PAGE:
"Without the measure of uncertainty, the information in a single value is actually misleading," said Ted Vosk, a Harvard law graduate with an undergraduate degree in physics and math, and the leading national expert on these kind of DUI challenges.
In California so far, defense attorneys haven't been able to persuade judges to exclude the single-value test results. But some lawyers have found -- especially in borderline cases -- that the argument undermines the jury's confidence in the prosecution.
"I make the challenge regularly," said Peter Johnson, the Contra Costa County lawyer who represented Gill. "In one case, the jury told us that was the reason for the acquittal. Some judge at some point is going to take it seriously."
Doubt as a tactic
The concept of uncertainty has been discussed in scientific circles at least since the early 1900s, Boscia writes. In 2011, the not-for-profit group that accredits crime labs issued a guideline advising them they had to convert to it for a broad series of tests, not just for blood alcohol. But the labs and legal community protested, and the deadline was postponed until the end of 2013.
"Uncertainty sounds like doubt, even though it's not," Boscia said. "Whenever prosecutors hear the word, they want to run in the other direction."
Some labs have begun the conversion, including the Contra Costa County lab, where Gill's mother works as a toxicologist. But at the time of her son's trial in 2010, her lab had not adopted the new procedures, she acknowledged in a phone interview.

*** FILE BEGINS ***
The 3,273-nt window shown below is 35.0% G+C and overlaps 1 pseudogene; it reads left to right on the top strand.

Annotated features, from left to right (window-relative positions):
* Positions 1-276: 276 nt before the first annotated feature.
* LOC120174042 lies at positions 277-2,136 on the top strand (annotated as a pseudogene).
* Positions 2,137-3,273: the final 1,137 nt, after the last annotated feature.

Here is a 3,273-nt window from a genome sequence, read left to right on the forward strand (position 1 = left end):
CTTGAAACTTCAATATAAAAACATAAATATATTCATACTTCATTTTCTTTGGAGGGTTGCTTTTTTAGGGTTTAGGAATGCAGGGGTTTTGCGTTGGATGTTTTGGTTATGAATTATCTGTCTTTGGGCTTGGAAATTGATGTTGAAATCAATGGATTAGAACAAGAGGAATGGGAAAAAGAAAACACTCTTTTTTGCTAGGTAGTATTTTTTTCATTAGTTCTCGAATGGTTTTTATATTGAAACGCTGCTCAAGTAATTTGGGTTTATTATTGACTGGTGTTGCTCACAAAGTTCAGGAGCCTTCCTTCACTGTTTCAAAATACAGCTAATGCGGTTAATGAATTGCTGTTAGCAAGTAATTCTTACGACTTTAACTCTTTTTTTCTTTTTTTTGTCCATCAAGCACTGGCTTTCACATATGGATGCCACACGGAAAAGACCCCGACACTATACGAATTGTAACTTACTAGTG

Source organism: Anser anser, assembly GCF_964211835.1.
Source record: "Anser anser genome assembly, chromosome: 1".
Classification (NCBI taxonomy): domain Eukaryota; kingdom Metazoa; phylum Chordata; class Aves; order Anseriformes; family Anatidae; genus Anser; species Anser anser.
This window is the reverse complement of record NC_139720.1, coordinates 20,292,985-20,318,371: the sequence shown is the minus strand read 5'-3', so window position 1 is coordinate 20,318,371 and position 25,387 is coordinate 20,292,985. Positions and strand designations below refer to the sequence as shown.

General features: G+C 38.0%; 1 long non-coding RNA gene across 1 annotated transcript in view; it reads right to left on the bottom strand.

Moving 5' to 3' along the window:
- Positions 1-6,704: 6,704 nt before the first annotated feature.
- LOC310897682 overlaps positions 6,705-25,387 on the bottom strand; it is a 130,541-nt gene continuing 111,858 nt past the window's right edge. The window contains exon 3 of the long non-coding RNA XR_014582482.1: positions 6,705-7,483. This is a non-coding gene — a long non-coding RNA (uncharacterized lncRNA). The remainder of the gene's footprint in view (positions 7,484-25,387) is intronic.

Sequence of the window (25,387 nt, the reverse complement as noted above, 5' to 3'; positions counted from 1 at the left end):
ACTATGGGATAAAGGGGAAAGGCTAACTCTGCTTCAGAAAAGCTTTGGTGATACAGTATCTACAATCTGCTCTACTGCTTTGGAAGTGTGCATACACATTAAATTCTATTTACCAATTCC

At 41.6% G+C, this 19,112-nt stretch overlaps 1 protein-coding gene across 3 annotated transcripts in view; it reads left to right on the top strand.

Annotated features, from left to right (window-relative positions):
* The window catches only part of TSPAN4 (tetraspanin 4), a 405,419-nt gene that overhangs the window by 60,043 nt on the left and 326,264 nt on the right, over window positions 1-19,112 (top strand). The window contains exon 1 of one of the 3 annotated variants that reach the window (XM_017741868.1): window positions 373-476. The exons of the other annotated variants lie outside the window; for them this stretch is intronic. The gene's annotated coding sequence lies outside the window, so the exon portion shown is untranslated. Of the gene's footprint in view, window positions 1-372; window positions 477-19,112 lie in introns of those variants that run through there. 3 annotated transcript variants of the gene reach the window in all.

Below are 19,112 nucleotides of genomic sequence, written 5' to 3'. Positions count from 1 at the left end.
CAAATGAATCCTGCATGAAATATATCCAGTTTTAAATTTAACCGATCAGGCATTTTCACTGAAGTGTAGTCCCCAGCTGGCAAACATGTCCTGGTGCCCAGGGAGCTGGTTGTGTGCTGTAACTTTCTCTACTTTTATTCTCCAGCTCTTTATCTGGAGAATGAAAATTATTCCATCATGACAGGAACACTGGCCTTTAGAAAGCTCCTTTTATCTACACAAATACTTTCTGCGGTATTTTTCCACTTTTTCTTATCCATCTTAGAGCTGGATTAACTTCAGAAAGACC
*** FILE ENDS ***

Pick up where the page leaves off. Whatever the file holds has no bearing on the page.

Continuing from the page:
Boscia argues that DUI prosecutions are still vulnerable for several reasons. First, in counties that haven't switched to the new way of handling DUI tests, the tests could be challenged for the next six months.
But even after the change, there will be thousands of blood samples that were tested under the old model that cannot simply be retested using the new procedure to calculate the uncertainty because the defense could argue that alcohol tends to deteriorate over time.
A third problem, Boscia says, is that there will be a conflict between the state's regulations covering DUI cases and the way in which crime labs are handling DUI tests. The prosecutor said defense lawyers could then take a different tack and attack those scientifically valid results on that technical conflict. He's calling for the Legislature to quickly update the law -- and also to set up a forensic science advisory board to ensure that the best science is being practiced and presented to juries in California courtrooms.
Boscia also is traveling around the state training other prosecutors how to fend off any legal challenges. Most DUIs are prosecuted by busy novices in three to five days; Boscia's trial stretched over six weeks and lasted 20 days.
"It's important Chris' message be heard,'' said Sepideh Mousakhani, editor of the Santa Clara Law Review. "(His) article has the potential to make a great difference in the legal community."
As for Gill, he was sentenced to 210 days in jail. Now, about 21/2 years after his arrest, he has remained sober and is still trying to gain admission to the State Bar -- including, his mother said, by volunteering full time for Mothers Against Drunk Driving.
Contact Tracey Kaplan at 408-278-3482. Follow her at Twitter.com/tkaplanreport.